History: Real Estate
Founding in Los Angeles, California:
Pacifica began in 1982 as a Los Angeles-based firm that specialized in investing in commercial real estate. From its inception, the organization has been committed to implementing its value-based investment philosophy:
- Buy real estate at a discount to replacement cost, in markets and product types where we have knowledge and expertise; hold for the long term; and consider selling when markets reach price levels that are not sustainable and/or when excess new supply threatens market rents and values.
Pacifica began acquiring, improving, developing, and managing commercial income properties in the early 1980s. Its affiliate provided commercial brokerage services for its independent landlord and tenant clientele as well as for Pacifica’s properties.
In the early 1980’s, Southern California began recovering from a deep recession that had resulted in depressed prices for commercial real estate. Pacifica seized on the opportunity to acquire income properties at below their replacement cost and assembled a portfolio extending from West Los Angeles to the South Bay Area of Los Angeles County. As the market improved, selective properties were added where development and re-development could create value. When prices became inflated in the late 1980’s, Pacifica began selling its holdings and looking elsewhere for investment opportunities.
Signature Portfolio in Denver, Colorado:
A regional search led us to Denver in 1988 where severely depressed real estate prices followed the regional energy and real estate boom and bust cycle of the early 1980’s. Repeating its successful Southern California business plan, Pacifica began acquiring commercial income property with its private clients as the local economy began rebounding. To provide a hands-on presence, it soon opened offices in Denver that accommodated some of Pacifica’s top executives – including Steve Leonard – who relocated from Los Angeles to take full advantage of the opportunity. As the cycle continued and the market improved, Pacifica began partnering with institutional investors on both acquisitions and development opportunities. (Some of those same institutional partners, including the Mack Family of New York/previously “Apollo”, have resumed investing with us after Pacifica returned to Southern California.)
By 1997, Pacifica became the largest private owner of commercial space in Colorado, the 2nd largest commercial property manager in the state, and its 4th largest commercial brokerage firm.
As the cycle matured and commercial markets became strong in the mid-1990’s, additional investors with large amounts of capital arrived, and new developments were planned that would likely exceed the increase in demand. So, in 1997 and 1998, Pacifica sold its 8 million square feet of industrial, retail and office product for approximately $750 million. Those sales resulted in an attractive Internal Rate of Return (“IRR”) for the portfolio. As they were exiting the Denver market, principals in the Pacifica portfolio began to pursue opportunities in other markets.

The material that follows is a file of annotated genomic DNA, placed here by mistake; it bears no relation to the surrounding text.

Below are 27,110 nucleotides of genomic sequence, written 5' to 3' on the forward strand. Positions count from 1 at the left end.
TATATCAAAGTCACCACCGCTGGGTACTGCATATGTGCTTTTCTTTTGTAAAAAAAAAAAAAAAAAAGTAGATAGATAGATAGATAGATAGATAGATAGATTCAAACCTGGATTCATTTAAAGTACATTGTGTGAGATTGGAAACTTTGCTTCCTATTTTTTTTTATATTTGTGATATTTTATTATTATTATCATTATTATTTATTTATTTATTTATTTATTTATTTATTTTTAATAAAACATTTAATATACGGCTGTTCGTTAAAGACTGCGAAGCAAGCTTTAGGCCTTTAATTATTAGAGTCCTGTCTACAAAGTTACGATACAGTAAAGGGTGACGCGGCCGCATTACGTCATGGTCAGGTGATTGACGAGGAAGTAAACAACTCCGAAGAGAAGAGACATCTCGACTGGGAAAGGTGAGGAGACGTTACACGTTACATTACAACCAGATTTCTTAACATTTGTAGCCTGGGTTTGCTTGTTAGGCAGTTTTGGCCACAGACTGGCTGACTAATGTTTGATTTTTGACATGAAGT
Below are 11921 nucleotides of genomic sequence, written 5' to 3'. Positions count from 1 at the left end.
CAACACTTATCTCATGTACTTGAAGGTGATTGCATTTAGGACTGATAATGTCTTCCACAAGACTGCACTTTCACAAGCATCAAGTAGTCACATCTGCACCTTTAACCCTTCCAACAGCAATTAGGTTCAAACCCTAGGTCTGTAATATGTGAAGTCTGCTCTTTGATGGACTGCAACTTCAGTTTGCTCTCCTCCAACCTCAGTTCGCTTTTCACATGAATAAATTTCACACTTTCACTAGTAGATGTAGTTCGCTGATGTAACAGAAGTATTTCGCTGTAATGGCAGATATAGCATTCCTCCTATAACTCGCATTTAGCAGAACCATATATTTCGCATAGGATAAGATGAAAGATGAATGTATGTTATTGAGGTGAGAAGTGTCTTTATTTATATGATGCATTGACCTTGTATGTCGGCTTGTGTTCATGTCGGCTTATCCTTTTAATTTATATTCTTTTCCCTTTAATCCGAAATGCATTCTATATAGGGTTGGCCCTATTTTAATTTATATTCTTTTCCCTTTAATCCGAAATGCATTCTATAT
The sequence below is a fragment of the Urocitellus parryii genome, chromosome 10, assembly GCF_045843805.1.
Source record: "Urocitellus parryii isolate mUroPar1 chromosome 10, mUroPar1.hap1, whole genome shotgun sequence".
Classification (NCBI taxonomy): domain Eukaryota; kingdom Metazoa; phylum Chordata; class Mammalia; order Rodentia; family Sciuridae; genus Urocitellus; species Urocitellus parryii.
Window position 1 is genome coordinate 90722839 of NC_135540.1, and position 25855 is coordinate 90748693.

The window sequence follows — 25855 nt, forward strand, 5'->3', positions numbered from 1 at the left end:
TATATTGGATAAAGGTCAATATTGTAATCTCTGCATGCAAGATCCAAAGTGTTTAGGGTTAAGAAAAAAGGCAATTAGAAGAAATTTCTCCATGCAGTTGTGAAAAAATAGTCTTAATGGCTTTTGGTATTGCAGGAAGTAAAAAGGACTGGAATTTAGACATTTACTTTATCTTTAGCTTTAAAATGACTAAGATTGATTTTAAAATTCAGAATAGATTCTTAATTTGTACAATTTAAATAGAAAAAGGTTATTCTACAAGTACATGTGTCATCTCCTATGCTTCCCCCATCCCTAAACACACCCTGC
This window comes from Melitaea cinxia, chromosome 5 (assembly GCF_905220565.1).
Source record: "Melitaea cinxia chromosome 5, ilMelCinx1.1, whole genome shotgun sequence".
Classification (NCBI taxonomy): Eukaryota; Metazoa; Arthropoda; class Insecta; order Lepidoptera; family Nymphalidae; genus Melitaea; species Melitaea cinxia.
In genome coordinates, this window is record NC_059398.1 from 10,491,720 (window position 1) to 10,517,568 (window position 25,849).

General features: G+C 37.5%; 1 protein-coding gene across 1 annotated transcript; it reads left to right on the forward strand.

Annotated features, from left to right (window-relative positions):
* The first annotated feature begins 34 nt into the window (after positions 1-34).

Resume Investing in Los Angeles:
Meanwhile, Steve Leonard, with Pacifica’s LA partners, resumed developing in the late-1990s, again in Southern California. They built a portfolio of approximately 4 million square feet of commercial product. In 2004, Pacifica sold the last facilities built in that phase of the cycle for approximately $400 million, again resulting in an attractive IRR on the equity invested.
Other than that selective activity, Pacifica had generally paused investing in commercial real estate in the early 2000’s, as it was concerned that too much capital – public, private, and institutional – was being deployed in the sector. Those concerns proved justified as The Great Recession lowered real estate markets, creating new opportunities to find value for Pacifica’s capital and that of its investors.
Multi-Family Development in Gateway Cities on West Coast:
The upheaval in housing markets and other demographic, economic and regulatory dynamics following the financial crisis created strong demand for urban apartments – both among renters and institutional investors, including public REITs. The lack of building to meet that demand created a development opportunity to build and sell, or to hold mid- and high-rise multi-family projects.
In 2012, Pacifica joined forces with Matt Burton (now with Pacifica) and Paul Keller of Urban Partners along with the Mack Family of New York (Apollo Real Estate Advisors, “AREA”) to capitalize developments in key cities up and down the West Coast that were experiencing strong growth in high-paying jobs. That portfolio was anchored by several developments in Seattle as well as projects in Southern California and Portland. The total development cost of building out the 20 projects included in that portfolio would exceed $1 billion when completed (not all by Pacifica). Pacifica’s institutional investment partners for the projects we completed included Carlyle, Pritzker, AECOM Capital, LA County Public Employee Pension, and Cigna Insurance.